Aligning strategy with Execution - Putting PEX on the C-Suite Agenda: Interview with Appian's Matt Calkins
PEX Network recently spoke to Appian CEO, Matt Calkins for our industry report, 'Drive strategic performance through Process Excellence'. The conversation focused on the continued growth of Process Excellence on the business agenda, and it's recent progression into the C-Suite board room.
The conversation offered up key insights from someone who has spent many, many years looking at PEX as a topic, and championing the cause. As such, we thought you'd enjoy the conversation. We hope you enjoy the interview below, and when you're finished, don't forget to grab yourself a copy of the report too.
PEX Network: Do you think that process excellence is moving up the agenda of the C-Suite?
Matt Calkins: Understanding of the definition and role of "Process" is changing. A traditional mind-set makes it easy to relegate process to the ivory tower of theoretical "to-be" states, or the grunt work of marginal improvements to discrete departmental tasks. The truth is that "process" really means "how work gets done," and work has fundamentally changed in the wake of mobile, social, cloud, and data technology disruptions.
C-level executives who see opportunity in change are embracing new ways of doing business. Creating new revenue streams, driving mobile engagement with customers, increasing collaboration among employees, etc. all require process transformation. New technologies offer little business value if disconnected from actual work. As the concept of "process" evolves to the concept of "work," it is getting serious attention from the corner offices.
PEX Network: In theory process excellence is about enabling corporate strategy. In practice, many companies fail at this strategy-execution alignment. Why do you think that so many companies struggle with this?
Matt Calkins: There have always been two problems. The first is the pain involved in operationalizing new ways of working – development/rollout time for new process applications, change management needs, training time and the possibility of user rejection. The second problem has been that there is limited value to be derived from departmentally-bound process improvement initiatives across a relatively small group of employees. Enforcing goal-seeking behaviour requires a broader approach at every level.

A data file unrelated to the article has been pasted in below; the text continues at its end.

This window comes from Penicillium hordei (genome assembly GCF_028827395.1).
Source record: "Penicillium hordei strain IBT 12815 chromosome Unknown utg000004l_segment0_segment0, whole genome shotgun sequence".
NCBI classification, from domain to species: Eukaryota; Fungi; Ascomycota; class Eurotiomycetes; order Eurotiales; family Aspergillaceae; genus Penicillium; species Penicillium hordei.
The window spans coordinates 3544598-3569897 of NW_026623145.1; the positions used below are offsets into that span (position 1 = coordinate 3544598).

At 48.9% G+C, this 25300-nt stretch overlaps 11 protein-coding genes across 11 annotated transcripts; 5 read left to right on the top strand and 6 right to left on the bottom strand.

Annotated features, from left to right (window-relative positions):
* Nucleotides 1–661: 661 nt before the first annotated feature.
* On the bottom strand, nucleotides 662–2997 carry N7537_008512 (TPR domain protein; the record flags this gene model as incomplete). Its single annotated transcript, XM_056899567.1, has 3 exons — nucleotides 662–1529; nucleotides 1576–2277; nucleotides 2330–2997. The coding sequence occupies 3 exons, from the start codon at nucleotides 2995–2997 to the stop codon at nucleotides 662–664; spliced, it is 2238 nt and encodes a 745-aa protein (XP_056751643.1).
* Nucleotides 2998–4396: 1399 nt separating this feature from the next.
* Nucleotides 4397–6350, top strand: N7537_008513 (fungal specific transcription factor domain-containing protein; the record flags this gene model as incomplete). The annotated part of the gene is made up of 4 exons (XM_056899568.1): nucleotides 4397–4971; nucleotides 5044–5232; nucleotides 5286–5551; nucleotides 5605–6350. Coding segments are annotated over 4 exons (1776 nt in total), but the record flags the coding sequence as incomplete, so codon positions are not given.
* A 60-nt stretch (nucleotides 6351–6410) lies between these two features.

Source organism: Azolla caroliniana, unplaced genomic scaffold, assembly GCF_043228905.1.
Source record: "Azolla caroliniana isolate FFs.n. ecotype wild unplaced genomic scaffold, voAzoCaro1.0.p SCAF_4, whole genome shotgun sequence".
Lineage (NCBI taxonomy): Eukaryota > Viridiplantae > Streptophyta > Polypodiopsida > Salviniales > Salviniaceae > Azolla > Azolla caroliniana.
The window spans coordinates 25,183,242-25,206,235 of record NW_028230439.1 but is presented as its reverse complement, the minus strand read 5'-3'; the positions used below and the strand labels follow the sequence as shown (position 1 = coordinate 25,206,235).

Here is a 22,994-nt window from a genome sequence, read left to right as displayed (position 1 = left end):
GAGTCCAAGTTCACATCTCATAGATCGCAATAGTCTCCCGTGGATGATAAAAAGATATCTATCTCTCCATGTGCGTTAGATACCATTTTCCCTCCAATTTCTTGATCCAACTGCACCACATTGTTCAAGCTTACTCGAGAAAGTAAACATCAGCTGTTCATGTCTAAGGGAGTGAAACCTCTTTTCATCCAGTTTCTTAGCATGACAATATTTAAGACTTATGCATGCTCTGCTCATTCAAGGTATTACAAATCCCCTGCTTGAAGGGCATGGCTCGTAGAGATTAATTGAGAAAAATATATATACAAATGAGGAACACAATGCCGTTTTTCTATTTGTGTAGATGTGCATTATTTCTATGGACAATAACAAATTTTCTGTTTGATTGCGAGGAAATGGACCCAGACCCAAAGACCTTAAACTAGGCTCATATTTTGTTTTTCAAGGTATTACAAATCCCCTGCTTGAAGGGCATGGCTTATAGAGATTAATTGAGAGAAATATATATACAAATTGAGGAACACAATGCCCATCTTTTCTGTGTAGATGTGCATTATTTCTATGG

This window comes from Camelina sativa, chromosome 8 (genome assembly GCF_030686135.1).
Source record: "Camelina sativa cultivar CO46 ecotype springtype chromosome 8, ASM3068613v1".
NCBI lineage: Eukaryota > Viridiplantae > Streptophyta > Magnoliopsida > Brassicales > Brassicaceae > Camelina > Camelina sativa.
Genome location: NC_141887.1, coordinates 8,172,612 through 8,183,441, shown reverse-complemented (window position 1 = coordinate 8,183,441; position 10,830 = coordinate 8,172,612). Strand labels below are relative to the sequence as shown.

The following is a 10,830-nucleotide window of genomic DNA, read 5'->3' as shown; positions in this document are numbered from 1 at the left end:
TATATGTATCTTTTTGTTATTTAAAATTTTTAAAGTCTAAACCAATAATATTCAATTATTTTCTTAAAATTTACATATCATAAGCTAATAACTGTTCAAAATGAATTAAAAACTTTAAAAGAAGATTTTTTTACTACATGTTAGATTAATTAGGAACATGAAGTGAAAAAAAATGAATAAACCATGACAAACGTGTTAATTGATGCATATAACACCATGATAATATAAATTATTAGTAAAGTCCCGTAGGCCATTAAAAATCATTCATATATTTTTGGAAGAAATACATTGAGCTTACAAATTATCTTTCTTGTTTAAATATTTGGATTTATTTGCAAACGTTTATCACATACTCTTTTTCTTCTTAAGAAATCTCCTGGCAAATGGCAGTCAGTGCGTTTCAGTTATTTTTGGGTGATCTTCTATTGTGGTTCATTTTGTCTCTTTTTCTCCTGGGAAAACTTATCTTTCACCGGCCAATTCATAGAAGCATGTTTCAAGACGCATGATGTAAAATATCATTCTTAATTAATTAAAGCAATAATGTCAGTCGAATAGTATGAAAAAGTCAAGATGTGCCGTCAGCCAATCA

Vitally, the goal of process excellence must be to rapidly, and continuously maximize the unique qualities that an organization brings to its market. How you do what you do is not a commodity – it is the heart of your competitive advantage. For decades, organizations have developed, deployed and maintained expensive, rigid, cumbersome custom applications to support and enforce their uniqueness. Ask any IT manager for their least favorite application, and they’ll point to a piece of custom software. It is likely to be functionally archaic, difficult to use, poorly integrated and difficult to repair or upgrade. What’s worse, the cost of building and maintaining these applications scales linearly, because each one is a separate silo from top to bottom.
PEX Network: What do companies need to do in order to make their processes better support and enable business strategy?
Matt Calkins: To tune the way work gets done to the overall business strategy, organizations need a new approach to quickly capturing and automating their unique competitive advantage. A new breed of business process management (BPM)-driven enterprise application platforms is revolutionizing this sort of custom software development. Through a model-based approach, companies are no longer dragged down by the limitations of traditional coding. Process applications built on such a platform are modern, affordable, and synergistic with each other. (Traditional custom software was none of these things.) When such a platform is hosted in the cloud (as an Application Platform-as-a-Service) the benefits are compounded with automatic, hands-free upgrades as device platforms evolve. By working on mobile devices as easily working on a desktop and with no extra cost, application platforms will transform the way custom software is delivered and used. Easy-to-use mobile-available custom software will now unite the organization rather than drive it apart.